A very personal and undeveloped collection of thoughts on why I like "The Last Temptation of Christ" so much and why it's so much more significant to free-thinking christians than Mel Gibson's sadomasochistic tripe "The Passion of the Christ."-----
Nikos Kazantzakis wrote _The Last Temptation of Christ_ in the late 1950s. It cost him his membership in the Greek Orthodox Church, of course, but he didn't care, just as I wouldn't care what theological court would condemn me for loving the book and the movie more than any other fictionalization of the life of Jesus. Martin Scorsese turned it into a movie in 1988. Willem DaFoe was brilliant as a mild-mannered revolutionary Jesus, Harvey Keitel was a subtle gangsta Judas, David Bowie a cynical and intellectually curious Pilate...the characters are all terribly compelling, and the film makes me cry every time I see it.
The initial gesture of "Last Temptation" that sets it apart from other Jesus interpretations is that the Christ is an imperfect, self-conscious man; although this never makes him less the unique son of god, it can be painful to listen to lines like this:
Jesus: "I'm a liar. A hypocrite. I'm afraid of everything. I don't ever tell the truth--I don't have the courage! When I see a woman, I blush, and look away. I want to, but I don't dare!--for God....I don't steal, I don't fight, don't kill--not because I don't want to, but because I'm afraid. I want to rebel against you, against everything, against God! But, I'm afraid! You want to know who my mother and father are? Want to know who my God is? Fear. You look inside me and that's all you find....Lucifer is inside of me..."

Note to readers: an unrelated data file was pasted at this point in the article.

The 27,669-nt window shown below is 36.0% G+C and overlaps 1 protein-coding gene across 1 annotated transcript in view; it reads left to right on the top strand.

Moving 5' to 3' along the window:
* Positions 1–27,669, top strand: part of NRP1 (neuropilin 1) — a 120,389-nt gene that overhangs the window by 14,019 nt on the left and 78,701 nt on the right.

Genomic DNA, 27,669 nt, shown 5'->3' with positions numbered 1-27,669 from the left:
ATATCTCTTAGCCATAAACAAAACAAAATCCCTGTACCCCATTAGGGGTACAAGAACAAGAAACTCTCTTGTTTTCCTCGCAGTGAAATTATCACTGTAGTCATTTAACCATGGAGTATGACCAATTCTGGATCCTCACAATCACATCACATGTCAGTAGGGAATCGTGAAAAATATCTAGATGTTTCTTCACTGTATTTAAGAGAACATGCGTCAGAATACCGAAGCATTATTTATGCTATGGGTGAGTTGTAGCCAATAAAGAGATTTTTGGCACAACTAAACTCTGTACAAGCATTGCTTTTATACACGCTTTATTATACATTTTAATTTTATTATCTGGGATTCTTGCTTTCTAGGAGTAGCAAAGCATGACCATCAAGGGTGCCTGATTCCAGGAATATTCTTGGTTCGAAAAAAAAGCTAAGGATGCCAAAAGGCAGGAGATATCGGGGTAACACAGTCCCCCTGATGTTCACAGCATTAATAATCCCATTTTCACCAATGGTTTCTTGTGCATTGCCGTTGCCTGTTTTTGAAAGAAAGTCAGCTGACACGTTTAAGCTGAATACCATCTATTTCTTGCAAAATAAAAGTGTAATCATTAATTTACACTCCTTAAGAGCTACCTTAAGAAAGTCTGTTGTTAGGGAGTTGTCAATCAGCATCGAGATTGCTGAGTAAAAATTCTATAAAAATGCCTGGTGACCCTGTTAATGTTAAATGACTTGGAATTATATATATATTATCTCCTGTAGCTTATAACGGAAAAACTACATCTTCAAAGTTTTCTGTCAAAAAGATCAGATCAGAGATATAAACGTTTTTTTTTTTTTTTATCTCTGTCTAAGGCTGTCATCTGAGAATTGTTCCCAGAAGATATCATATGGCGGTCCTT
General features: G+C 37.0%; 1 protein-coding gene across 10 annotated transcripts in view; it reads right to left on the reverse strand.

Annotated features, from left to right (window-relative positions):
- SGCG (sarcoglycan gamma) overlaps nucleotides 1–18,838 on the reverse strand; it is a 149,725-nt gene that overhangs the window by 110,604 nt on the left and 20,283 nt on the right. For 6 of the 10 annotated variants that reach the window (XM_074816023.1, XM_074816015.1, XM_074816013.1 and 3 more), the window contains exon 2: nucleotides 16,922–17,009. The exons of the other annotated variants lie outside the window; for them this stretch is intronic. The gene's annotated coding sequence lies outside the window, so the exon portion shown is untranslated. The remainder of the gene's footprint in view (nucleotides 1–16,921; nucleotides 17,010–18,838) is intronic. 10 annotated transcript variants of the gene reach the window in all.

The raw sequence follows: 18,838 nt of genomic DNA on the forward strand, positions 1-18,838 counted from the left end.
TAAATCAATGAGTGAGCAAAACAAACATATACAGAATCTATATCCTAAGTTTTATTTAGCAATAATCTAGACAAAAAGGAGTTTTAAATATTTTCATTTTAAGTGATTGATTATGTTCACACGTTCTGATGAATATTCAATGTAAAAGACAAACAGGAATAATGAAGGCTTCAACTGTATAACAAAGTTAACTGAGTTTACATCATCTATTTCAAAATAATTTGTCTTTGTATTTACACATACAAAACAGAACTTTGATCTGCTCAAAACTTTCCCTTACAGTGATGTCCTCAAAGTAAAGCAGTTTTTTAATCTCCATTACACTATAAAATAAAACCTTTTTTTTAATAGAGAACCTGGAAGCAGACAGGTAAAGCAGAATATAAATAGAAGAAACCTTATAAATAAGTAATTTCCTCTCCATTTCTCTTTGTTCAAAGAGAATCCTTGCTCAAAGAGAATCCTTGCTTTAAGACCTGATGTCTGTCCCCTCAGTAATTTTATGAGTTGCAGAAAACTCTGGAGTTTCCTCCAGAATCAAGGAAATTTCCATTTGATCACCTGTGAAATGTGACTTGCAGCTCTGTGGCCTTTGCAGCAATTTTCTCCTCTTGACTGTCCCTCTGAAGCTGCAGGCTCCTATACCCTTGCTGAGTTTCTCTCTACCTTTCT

Writing for _First Things_, Carol Iannone pointed out that "Last Temptation" became the poster-child for anti-christianity films, largely because of the mundane and dark way the film portrayed Jesus:
Jesus is shown at the outset as a lonely, masochistic soul full of self-contempt, plying his carpenter's trade making crosses for the Romans to use to crucify zealous Jews. He writhes and agonizes in fear and doubt over the voices and visions to which he is subject, whether from God or Satan he knows not. At one point he is shown watching while prostitute Mary Magdalene services a string of clients. Finally, he is shown tempted to leave the cross for the life of an ordinary man who knows the felicities of marriage, sex, and family: this is the "last temptation" that nearly wrenches away the meaning of his sacrifice.
Like "The Passion," Scorsese's project was also attacked critically, though in my view the attack was overblown and unwarranted.
The film drew criticism not only for its affront to conventional piety but also for aesthetic reasons, as Scorsese's usually sure artistry seemed to falter. Certain features of the film-such as Harvey Keitel's Judas with a Lower East Side accent-were extravagantly mocked by critics. The whole thing seemed a textbook case of blasphemy and artistic failure-a film both "silly and offensive," as reviewer Bruce Bawer put it.
The climax of the film has DaFoe's Jesus sucked into a Satanic fantasy, where he rejects his role as savior, marries and has a family.